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Parts of Speech

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by Kate Klacan on 26 September 2013

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Transcript of Parts of Speech

English 8
Parts of Speech
Every word is a different part of speech

People, places, things, or ideas.
Nouns
Proper Noun
A specific person, place or thing
All proper nouns are capitalized.
state --> Minnesota
girl--> Hailey
city --> Mound
Collective Noun
Refers to a group as one
team, class, herd, murmuration
Plural Noun
More than one person, place, thing or idea
Most nouns are made plural by adding an "s" or "es"
Some are made plural by adding "en"
flower
flowers
Possessive Noun
Shows that a person, place or thing,
owns
something.

Apostrophes are used to show possession.
Compound Noun
A word made up of one or more nouns
football, facebook, backpack
http://www.brainpop.com/english/grammar/possessives/
Pronouns stand in place of nouns.
Pronouns
Antecedent: The word that a pronoun replaces
Personal Pronoun
Singular Plural
1st person I, me we, us
2nd person you you
3rd person he, she, it they, them
him, her
takes the place of the name of a person or thing
http://www.brainpop.com/english/grammar/personalpronouns/
Possessive Pronoun
takes the place of a possessive noun
Singular Plural

1st person: my, mine our, ours
2nd person: your, yours your, yours
3rd person: his, her(s), its their, theirs
Put
my
book and
his
pens in
her
locker or
ours
.
8
http://www.brainpop.com/english/grammar/partsofspeech/
Reflexive Pronoun
reflects action back on the noun our pronoun just named
Singular Plural
1st person: myself ourselves
2nd person: yourself yourselves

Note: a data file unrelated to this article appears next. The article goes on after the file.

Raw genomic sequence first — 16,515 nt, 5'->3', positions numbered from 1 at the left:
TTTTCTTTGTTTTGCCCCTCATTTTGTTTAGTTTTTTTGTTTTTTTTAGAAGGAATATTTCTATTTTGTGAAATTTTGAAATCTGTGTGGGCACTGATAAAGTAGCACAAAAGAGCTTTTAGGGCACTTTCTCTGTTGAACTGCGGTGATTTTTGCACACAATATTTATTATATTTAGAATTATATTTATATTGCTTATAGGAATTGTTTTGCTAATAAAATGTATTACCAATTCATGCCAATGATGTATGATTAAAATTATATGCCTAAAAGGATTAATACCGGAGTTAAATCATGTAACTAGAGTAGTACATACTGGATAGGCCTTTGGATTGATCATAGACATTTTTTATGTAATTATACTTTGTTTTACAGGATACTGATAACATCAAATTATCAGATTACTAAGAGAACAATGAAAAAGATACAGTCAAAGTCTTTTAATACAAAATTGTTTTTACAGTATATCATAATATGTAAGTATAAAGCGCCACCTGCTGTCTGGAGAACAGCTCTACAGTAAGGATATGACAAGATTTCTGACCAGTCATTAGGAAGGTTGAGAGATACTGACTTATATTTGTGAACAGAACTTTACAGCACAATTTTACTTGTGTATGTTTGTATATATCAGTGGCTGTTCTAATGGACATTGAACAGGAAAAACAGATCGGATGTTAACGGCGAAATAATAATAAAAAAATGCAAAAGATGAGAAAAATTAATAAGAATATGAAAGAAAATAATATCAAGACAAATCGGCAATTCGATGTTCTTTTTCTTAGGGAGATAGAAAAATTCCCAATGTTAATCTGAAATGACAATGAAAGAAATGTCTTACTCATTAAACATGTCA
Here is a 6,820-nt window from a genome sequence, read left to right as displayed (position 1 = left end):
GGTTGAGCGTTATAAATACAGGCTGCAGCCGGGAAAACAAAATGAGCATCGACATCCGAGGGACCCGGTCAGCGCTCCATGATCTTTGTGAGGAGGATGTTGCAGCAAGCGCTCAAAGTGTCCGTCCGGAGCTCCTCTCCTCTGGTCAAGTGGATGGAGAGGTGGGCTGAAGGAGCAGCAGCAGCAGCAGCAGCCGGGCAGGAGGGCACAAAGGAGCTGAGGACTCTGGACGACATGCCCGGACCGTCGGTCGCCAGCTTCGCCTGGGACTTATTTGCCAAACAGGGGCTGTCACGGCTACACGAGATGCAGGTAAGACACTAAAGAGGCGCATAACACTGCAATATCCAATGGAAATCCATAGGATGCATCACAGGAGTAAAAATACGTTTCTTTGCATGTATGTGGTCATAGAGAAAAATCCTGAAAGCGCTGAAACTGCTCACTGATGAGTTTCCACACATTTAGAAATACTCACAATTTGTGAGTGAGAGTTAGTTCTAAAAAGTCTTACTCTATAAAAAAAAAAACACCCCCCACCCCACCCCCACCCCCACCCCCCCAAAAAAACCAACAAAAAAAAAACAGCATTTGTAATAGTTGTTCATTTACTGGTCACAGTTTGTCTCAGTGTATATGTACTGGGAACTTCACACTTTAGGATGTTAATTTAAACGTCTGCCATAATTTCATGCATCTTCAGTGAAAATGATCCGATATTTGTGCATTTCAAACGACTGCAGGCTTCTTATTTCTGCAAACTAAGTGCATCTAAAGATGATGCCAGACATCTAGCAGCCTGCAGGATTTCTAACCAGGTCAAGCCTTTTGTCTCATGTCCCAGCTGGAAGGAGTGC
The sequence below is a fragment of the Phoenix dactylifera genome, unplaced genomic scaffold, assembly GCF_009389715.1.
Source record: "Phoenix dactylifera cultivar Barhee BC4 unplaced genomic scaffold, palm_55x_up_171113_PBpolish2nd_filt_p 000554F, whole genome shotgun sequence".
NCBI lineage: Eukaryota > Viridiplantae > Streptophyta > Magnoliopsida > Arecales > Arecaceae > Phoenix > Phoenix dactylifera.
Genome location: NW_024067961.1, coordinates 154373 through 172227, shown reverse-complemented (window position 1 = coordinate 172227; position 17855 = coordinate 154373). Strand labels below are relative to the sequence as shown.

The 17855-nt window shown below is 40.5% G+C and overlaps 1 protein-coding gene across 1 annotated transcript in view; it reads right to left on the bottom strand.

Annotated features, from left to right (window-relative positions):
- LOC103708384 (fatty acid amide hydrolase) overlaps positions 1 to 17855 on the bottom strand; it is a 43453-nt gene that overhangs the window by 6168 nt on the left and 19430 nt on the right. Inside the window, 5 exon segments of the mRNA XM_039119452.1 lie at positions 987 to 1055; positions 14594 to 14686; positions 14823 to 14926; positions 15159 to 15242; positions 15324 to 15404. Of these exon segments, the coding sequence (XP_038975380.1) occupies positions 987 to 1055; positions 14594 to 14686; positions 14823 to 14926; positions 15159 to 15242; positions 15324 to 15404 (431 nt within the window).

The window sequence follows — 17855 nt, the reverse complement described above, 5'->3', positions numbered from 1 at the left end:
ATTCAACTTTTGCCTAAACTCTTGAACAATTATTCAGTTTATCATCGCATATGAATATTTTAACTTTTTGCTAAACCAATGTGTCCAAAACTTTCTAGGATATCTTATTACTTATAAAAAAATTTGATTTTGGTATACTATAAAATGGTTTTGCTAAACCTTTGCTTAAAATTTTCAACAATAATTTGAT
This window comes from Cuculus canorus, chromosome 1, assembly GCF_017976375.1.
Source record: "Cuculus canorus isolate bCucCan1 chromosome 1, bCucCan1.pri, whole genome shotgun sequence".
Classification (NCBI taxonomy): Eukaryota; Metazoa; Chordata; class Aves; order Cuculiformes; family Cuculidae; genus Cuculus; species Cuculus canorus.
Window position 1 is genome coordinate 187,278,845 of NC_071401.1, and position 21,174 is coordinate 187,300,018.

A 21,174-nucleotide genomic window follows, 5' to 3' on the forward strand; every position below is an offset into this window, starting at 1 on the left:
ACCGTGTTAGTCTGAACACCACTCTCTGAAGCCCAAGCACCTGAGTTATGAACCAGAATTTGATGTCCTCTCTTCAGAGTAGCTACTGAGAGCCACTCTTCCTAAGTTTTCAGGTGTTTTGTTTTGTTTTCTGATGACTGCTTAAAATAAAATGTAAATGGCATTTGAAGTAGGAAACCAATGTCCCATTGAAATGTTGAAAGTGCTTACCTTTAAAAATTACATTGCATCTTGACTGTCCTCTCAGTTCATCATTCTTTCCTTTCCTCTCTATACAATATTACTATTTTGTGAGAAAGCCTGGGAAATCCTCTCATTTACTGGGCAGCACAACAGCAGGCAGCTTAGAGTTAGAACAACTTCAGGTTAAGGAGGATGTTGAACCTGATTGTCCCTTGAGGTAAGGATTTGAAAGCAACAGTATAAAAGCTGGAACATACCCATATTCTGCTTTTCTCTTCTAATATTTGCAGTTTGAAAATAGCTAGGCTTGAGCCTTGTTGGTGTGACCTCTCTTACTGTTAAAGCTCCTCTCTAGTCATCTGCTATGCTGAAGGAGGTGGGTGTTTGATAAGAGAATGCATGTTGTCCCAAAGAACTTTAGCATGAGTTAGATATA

3rd person: herself, himself themselves
A word that describes
a noun or pronoun
Adjectives
Which one?
Adjectives usually modify a noun
or pronoun by answering the following questions:
What kind?
How Much?
How many?
This car
Those doors
Black stripe
Heavy tires
Some Bread
Two seats
There are characteristic adjective
suffixes
.
http://www.brainpop.com/english/grammar/rootsprefixesandsuffixes/
Adjectives can do several things:
They can DESCRIBE someone or something.
They can COMPARE two or more things.
golden
dry
glowing
big
bigger
BIGGEST
Articles
are special kinds of adjectives.
a, an, the
Color and number words are also adjectives.
They help to answer the questions 'Which one?' and 'How many?'
1
2
3
Adverbs
A word that modifies or describes a verb, adjective, or another adverb.
Where?
To what
extent?
How?
Adverbs answer
the following questions:
How often?
When?
?
Regularly?
Frequently?
Never?
The most common adverb suffix is
-ly
Adverbs
Adverbs of Time:
tomorrow, yesterday, now
Adverbs of Degree, Adverbs of Manner: well, poorly
Adverbs of place: there, near, here
Different
types of adverbs
Good vs. Well
Good is an adjective.
Well is an adverb.
Mary wants to see
herself
in the mirror.
Interrogative Pronouns
Ask questions:
Indefinite Pronoun
does not have an exact antecedent
Singular: someone, somebody, anyone, anybody, everyone, everybody, either, neither, one, no one, each, another
Plural: several, few, other, both, many
Who? Whom? Whose? Which? What?
Demonstrative Pronoun
points out something specific
This That These Those
Verbs
a word that expresses physical or mental action or a state of being
All complete sentences contain verbs.

Verbs tell what is happening in a sentence (action verb). If nothing is happening, then the verb expresses a state of being (linking verb)
3 kinds of Verbs
Linking Verbs
extra verbs in front of the main verb to help make a statement
Express mental or physical action